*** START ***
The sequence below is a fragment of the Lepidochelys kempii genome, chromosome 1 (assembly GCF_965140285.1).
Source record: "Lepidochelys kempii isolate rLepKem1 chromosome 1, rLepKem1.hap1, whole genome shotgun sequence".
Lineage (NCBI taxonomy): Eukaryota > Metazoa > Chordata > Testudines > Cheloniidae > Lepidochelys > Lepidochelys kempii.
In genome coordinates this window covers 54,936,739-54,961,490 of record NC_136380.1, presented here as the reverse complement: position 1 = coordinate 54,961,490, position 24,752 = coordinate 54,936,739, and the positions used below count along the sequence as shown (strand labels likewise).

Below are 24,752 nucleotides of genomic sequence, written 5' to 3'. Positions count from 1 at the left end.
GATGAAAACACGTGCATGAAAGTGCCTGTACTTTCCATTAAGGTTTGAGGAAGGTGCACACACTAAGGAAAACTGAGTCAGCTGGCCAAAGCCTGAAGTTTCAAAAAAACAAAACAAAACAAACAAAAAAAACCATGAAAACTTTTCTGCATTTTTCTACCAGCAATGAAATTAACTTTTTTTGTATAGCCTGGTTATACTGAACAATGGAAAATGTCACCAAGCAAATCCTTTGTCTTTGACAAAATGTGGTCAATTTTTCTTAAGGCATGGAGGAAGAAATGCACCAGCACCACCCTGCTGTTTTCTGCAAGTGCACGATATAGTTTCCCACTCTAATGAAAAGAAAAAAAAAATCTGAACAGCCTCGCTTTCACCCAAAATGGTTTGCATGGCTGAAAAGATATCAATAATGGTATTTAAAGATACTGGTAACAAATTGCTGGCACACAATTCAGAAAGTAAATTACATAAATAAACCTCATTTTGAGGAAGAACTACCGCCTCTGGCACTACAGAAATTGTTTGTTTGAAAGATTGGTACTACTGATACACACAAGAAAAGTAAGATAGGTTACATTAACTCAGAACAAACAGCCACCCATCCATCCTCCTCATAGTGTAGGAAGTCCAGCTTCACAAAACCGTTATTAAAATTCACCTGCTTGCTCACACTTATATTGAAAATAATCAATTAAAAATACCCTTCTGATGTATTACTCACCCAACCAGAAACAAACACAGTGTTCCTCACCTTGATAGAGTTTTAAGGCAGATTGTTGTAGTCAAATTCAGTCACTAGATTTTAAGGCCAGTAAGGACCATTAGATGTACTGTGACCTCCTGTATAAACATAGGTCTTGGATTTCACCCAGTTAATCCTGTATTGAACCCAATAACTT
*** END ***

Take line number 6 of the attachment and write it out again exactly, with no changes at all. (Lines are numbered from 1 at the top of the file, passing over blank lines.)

GATGAAAACACGTGCATGAAAGTGCCTGTACTTTCCATTAAGGTTTGAGGAAGGTGCACACACTAAGGAAAACTGAGTCAGCTGGCCAAAGCCTGAAGTTTCAAAAAAACAAAACAAAACAAACAAAAAAAACCATGAAAACTTTTCTGCATTTTTCTACCAGCAATGAAATTAACTTTTTTTGTATAGCCTGGTTATACTGAACAATGGAAAATGTCACCAAGCAAATCCTTTGTCTTTGACAAAATGTGGTCAATTTTTCTTAAGGCATGGAGGAAGAAATGCACCAGCACCACCCTGCTGTTTTCTGCAAGTGCACGATATAGTTTCCCACTCTAATGAAAAGAAAAAAAAAATCTGAACAGCCTCGCTTTCACCCAAAATGGTTTGCATGGCTGAAAAGATATCAATAATGGTATTTAAAGATACTGGTAACAAATTGCTGGCACACAATTCAGAAAGTAAATTACATAAATAAACCTCATTTTGAGGAAGAACTACCGCCTCTGGCACTACAGAAATTGTTTGTTTGAAAGATTGGTACTACTGATACACACAAGAAAAGTAAGATAGGTTACATTAACTCAGAACAAACAGCCACCCATCCATCCTCCTCATAGTGTAGGAAGTCCAGCTTCACAAAACCGTTATTAAAATTCACCTGCTTGCTCACACTTATATTGAAAATAATCAATTAAAAATACCCTTCTGATGTATTACTCACCCAACCAGAAACAAACACAGTGTTCCTCACCTTGATAGAGTTTTAAGGCAGATTGTTGTAGTCAAATTCAGTCACTAGATTTTAAGGCCAGTAAGGACCATTAGATGTACTGTGACCTCCTGTATAAACATAGGTCTTGGATTTCACCCAGTTAATCCTGTATTGAACCCAATAACTT